A Positive Sign for Greece in Debt Buyback

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Greek and foreign bondholders offered the targeted 30 billion euros ($38.8 billion) in a debt buyback that is key to the country's international bailout, a Greek government official said on Saturday, suggesting the plan had broadly succeeded.

The plan is central to efforts by Greece's euro zone and International Monetary Fund lenders to cut its debt to manageable levels and unlock more than 30 billion euros of rescue loans the country badly needs later this month.

It accounts for about half of a broader, 40-billion euro EU/IMF debt relief package for Athens agreed in November.

Under its terms, Athens will spend up to 10 billion euros of borrowed money to buy back bonds with a nominal value of about 30 billion euros.

Since the bonds are to be bought far below their nominal value, the country's net debt burden would fall by about 20 billion euros.

"The buyback went well in broad terms. The amount offered by investors was within the range expected, about 30 billion euros," the official told Reuters on condition of anonymity.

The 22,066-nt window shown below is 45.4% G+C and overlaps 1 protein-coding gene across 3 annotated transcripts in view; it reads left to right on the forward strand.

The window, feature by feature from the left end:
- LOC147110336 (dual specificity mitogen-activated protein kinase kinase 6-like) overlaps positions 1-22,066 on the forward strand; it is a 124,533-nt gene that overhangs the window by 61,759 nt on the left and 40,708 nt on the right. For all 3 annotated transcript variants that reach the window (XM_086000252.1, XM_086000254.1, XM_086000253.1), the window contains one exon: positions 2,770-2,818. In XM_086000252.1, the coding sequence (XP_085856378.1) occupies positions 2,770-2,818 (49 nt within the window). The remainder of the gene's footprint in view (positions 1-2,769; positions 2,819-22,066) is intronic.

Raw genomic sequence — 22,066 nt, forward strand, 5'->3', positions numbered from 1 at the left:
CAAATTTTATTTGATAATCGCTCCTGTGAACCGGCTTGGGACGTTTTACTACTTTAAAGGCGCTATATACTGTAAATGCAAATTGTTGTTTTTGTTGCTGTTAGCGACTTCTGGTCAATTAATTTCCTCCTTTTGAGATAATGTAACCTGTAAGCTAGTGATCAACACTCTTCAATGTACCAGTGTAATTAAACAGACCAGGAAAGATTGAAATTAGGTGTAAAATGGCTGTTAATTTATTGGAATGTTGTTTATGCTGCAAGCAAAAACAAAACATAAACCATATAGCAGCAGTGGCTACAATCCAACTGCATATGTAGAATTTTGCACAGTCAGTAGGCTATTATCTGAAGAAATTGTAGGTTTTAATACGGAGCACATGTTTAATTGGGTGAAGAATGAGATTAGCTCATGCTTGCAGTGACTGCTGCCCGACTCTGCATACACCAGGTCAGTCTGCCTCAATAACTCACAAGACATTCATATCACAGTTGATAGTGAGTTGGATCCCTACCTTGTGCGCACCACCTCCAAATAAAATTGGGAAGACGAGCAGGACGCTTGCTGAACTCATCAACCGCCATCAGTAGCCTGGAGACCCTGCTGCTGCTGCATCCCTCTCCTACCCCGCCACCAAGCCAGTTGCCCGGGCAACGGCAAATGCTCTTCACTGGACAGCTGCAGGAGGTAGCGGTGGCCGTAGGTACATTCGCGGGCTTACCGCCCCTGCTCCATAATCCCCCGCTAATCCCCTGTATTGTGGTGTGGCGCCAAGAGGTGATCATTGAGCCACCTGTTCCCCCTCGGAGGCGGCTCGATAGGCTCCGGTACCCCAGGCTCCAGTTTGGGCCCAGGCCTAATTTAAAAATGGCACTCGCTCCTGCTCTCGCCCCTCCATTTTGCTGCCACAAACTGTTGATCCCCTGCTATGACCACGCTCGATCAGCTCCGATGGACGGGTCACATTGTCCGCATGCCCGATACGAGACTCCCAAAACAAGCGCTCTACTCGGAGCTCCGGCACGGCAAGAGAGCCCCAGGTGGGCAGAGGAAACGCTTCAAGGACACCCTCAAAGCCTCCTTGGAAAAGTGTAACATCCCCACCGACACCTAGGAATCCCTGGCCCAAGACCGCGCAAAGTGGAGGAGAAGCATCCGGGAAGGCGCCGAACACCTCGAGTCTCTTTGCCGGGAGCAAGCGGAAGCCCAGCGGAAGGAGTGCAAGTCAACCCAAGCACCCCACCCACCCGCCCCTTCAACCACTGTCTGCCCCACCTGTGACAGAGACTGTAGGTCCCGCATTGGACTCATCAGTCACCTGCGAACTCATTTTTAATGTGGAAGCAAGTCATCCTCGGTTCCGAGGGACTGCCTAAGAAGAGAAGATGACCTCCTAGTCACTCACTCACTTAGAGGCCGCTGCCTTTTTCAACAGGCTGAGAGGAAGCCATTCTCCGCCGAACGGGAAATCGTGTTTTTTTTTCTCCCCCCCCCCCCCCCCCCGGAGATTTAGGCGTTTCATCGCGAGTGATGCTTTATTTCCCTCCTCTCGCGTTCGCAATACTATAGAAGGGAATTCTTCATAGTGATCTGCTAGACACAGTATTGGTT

Greek banks, which hold about 17 billion euros of bonds, already announced on Friday they would participate in the scheme. Two Cypriot lenders also said they would offer their bonds.

Foreign investors have offered between 15 and 16 billion euros worth of bonds, Greek newspapers reported on Saturday, citing initial estimates without saying how they got them.

Athens' hopes of drawing enough foreign investors to the scheme grew after it announced better-than-expected terms this week, with price ranges at a premium over last week's prices. The government also said it would shield Greek bankers from possible shareholder lawsuits stemming from the buyback.

A deadline to submit offers expired on Friday. A Greek official said Athens would not make any official announcement until Monday on the interest it had received.

Hedge funds, which bought the debt at rock-bottom prices when it was feared the country would exit the euro, are estimated to hold a large part of Greek debt and the offer was seen as good enough to make them a nice profit.